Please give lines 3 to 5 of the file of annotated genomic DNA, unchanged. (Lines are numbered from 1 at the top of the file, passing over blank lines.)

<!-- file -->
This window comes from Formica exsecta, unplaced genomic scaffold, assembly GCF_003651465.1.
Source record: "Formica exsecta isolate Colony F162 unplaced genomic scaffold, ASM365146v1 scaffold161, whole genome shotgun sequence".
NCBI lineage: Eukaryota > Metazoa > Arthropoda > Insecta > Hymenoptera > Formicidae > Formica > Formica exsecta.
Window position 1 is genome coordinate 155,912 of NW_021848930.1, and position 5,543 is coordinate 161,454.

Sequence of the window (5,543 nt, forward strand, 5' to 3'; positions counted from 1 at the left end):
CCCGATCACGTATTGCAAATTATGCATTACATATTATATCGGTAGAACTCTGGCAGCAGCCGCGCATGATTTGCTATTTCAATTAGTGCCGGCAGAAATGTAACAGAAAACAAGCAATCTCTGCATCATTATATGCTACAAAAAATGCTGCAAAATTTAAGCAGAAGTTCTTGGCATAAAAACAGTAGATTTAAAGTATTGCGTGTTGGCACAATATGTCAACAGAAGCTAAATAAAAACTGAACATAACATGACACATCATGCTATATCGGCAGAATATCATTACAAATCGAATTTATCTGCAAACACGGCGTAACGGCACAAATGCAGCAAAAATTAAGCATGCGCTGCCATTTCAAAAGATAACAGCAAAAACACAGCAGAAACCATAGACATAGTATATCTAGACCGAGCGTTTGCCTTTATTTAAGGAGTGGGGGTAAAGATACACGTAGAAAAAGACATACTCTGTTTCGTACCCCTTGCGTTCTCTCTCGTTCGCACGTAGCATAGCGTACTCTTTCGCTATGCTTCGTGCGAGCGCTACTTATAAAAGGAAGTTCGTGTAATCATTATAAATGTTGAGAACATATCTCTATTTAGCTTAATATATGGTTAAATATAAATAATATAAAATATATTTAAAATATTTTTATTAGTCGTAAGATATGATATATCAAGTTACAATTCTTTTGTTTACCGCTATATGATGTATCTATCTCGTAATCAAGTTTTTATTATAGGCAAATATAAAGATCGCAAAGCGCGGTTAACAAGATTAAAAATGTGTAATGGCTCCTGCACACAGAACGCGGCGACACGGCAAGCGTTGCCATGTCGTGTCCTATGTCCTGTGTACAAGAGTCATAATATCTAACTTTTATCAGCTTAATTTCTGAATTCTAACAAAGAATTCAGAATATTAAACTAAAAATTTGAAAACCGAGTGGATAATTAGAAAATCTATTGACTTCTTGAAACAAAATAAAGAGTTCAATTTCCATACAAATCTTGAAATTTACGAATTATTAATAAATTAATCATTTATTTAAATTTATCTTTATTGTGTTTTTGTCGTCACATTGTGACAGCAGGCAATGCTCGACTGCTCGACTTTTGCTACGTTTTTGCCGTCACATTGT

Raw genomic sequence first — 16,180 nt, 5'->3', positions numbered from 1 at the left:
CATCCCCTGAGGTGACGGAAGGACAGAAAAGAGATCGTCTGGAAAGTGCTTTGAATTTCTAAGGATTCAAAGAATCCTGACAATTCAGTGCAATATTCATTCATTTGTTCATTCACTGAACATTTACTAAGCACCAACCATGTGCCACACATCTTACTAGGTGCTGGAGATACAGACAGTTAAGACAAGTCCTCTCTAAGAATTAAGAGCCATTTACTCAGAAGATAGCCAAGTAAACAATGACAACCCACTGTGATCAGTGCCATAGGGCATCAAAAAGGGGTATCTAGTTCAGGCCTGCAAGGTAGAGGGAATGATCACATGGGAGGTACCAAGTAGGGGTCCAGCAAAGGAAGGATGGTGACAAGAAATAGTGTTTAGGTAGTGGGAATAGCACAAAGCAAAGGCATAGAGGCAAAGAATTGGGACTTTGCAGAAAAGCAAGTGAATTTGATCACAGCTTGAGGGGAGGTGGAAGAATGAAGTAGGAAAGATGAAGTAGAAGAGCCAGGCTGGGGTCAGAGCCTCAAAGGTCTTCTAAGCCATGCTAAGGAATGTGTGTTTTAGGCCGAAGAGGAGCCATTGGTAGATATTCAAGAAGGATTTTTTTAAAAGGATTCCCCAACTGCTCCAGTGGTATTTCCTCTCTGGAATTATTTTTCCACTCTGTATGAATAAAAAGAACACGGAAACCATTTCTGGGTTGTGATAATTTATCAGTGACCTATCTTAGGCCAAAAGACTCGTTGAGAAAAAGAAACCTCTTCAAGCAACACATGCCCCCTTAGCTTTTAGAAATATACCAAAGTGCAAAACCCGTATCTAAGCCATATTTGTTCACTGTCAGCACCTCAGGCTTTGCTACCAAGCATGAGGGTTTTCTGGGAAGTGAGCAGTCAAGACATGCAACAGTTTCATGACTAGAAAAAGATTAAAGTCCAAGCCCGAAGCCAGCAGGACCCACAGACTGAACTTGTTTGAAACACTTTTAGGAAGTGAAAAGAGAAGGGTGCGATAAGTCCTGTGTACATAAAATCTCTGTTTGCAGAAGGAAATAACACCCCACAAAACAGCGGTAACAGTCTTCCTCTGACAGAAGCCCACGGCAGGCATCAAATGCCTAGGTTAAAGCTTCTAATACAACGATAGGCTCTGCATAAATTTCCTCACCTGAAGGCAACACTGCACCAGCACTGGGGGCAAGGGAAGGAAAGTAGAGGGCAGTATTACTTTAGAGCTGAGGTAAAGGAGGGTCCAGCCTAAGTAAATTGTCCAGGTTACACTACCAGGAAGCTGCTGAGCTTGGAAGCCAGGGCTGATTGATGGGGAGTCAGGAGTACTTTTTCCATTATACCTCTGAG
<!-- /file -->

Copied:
NCBI lineage: Eukaryota > Metazoa > Arthropoda > Insecta > Hymenoptera > Formicidae > Formica > Formica exsecta.
Window position 1 is genome coordinate 155,912 of NW_021848930.1, and position 5,543 is coordinate 161,454.

Sequence of the window (5,543 nt, forward strand, 5' to 3'; positions counted from 1 at the left end):